Welcome to the Know Your Rights column.This column’s aim is to demystify the fundamental rights found in our country’s Constitution and legislation and to show how these rights apply to everyday life thereby promoting Constitutionalism in Zimbabwe.
By Kuda Hove
May 22 2013 saw the introduction of Zimbabwe’s current Constitution. This Constitution replaced the old Constitution sometimes referred to as the Lancaster House Constitution which was amended 19 times during the course of its 33 year lifetime. These amendments being a reflection of the changing political and legal tides happening in Zimbabwe since the signing of the Lancaster House agreement in 1979.
What significant changes were brought by the 2013 Constitution and what was their relevance to the average Zimbabwean? This Constitution is more democratic and one major change meant to benefit the citizen was the expansion of the Declaration of Rights that was found in the 1980 Constitution.
The Declaration or Bill of Rights as it is sometimes also referred to, is embodied in Chapter 4 of the current Constitution. This Chapter is a formal declaration or outline of the legal and civil rights that are accorded to all citizens and residents (where applicable) of our State by virtue of them being humans (and in some instances juristic persons like companies).
The Bill of rights is the cornerstone of any democratic State, it serves as a measure to protect the citizen from arbitrary abuse of power by the State. It is also a major source for rights since the rights protected in the Bill of Rights are justiciable meaning that an individual can approach the courts seeking the implementation, protection or promotion of those rights.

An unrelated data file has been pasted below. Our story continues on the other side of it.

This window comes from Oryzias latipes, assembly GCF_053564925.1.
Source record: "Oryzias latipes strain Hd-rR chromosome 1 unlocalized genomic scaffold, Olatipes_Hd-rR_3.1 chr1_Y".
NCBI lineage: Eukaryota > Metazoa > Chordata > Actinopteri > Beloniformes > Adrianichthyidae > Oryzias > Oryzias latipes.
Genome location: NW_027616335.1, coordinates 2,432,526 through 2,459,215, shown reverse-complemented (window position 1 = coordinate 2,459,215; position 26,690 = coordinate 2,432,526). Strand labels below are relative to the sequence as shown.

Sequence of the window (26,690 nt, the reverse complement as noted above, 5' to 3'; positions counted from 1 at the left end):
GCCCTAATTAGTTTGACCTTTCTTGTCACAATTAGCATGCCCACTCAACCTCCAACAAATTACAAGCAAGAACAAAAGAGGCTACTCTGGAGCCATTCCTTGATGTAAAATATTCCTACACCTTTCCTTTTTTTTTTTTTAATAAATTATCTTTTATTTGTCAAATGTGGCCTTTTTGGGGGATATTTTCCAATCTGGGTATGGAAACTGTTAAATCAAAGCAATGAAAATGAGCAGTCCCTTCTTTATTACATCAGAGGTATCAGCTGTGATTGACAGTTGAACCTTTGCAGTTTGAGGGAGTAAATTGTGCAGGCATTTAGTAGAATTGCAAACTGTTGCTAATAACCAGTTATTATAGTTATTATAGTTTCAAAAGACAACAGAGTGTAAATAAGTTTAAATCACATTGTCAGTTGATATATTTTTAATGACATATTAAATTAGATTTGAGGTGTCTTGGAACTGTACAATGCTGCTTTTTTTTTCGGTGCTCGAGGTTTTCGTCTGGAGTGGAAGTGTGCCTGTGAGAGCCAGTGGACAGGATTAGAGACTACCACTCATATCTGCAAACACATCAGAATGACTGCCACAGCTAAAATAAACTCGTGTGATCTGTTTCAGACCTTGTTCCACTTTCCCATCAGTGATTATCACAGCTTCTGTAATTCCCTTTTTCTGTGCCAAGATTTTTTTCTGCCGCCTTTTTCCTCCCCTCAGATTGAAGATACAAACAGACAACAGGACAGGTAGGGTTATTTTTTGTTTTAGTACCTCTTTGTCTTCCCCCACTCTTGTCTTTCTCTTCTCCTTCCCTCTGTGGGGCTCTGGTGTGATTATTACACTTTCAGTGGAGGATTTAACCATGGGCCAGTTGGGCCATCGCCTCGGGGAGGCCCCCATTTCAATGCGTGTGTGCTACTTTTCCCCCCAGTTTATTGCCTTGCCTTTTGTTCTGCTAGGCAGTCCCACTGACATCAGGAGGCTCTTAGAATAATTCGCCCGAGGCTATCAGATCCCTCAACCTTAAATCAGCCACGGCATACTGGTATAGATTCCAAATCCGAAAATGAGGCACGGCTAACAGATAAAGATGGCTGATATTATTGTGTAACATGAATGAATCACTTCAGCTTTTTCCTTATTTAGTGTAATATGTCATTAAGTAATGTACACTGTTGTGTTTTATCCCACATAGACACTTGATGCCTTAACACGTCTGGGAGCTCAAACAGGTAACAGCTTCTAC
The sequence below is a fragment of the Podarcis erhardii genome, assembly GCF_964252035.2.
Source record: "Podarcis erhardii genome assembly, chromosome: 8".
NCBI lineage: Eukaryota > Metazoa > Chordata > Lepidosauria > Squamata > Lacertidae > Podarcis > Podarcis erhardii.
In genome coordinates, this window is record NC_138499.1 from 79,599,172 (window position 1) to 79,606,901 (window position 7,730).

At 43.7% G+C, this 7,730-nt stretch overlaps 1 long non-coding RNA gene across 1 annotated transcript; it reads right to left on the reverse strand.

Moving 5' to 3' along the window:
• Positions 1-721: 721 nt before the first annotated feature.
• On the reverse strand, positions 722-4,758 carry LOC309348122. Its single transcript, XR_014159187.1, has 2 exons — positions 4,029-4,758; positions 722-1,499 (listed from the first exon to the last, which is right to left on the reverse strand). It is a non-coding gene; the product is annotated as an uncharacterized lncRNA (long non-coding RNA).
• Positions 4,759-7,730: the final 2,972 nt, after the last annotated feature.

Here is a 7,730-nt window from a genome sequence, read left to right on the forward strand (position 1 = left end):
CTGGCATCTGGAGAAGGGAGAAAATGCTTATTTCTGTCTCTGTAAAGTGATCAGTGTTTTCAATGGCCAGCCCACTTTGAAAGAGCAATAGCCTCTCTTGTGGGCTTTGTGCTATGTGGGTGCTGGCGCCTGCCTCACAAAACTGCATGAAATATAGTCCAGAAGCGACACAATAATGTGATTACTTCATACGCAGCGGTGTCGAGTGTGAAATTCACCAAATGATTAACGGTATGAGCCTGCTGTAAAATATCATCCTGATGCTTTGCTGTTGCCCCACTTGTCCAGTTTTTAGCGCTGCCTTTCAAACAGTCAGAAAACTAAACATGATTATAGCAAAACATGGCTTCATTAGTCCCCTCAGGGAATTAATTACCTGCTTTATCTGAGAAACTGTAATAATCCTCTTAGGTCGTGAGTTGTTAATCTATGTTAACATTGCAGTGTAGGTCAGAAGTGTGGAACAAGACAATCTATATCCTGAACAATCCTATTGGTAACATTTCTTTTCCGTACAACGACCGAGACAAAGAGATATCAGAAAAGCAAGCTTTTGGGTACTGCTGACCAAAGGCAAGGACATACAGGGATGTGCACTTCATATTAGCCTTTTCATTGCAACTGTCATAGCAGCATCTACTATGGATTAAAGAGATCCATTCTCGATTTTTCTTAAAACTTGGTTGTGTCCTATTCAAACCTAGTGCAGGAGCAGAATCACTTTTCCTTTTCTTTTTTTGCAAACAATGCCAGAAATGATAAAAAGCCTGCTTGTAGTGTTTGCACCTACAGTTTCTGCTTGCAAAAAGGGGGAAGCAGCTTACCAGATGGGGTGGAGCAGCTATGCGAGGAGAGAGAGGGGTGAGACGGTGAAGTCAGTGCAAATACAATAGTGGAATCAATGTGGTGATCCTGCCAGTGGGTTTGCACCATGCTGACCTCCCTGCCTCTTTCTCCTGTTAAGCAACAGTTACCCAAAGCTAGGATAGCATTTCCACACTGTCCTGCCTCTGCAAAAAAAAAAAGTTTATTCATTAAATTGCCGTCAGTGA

Chapter 4 spans 43 Sections that will be examined more closely over the next couple of articles, for this article it will suffice to look at the Bill of Rights broadly and holistically. The Bill of Rights in the old Constitution mainly guaranteed civil and political rights, whereas the current Bill of Rights guarantees several types of rights that can be roughly divided into three categories namely;
- Civil and Political rights which deal with the citizen’s participation in how the State is run, an example is the right to vote. Political rights aim at strengthening the connection between the citizen and the State;
- Social and Economic rights deal with the provision of welfare and the quality of a person’s life. An example is the right to shelter;
- Cultural rights guarantee the spiritual and cultural development of every human. Cultural rights include the right of each person to participate in cultural life and the right to use one’s native language. These categories are not rigid as these rights are interrelated and one cannot enjoy one class of rights without the other.
Collectively these rights are meant to allow every person to reach their fullest potential while at the same time living harmoniously with other people. It is important for citizens to take it upon themselves to familiarise themselves with the Bill of Rights for their own protection and simply because they cannot claim that which they do not know.
Kuda Hove is a Legal Officer at Veritas Zimbabwe. He writes in his personal capacity. Email: email@example.com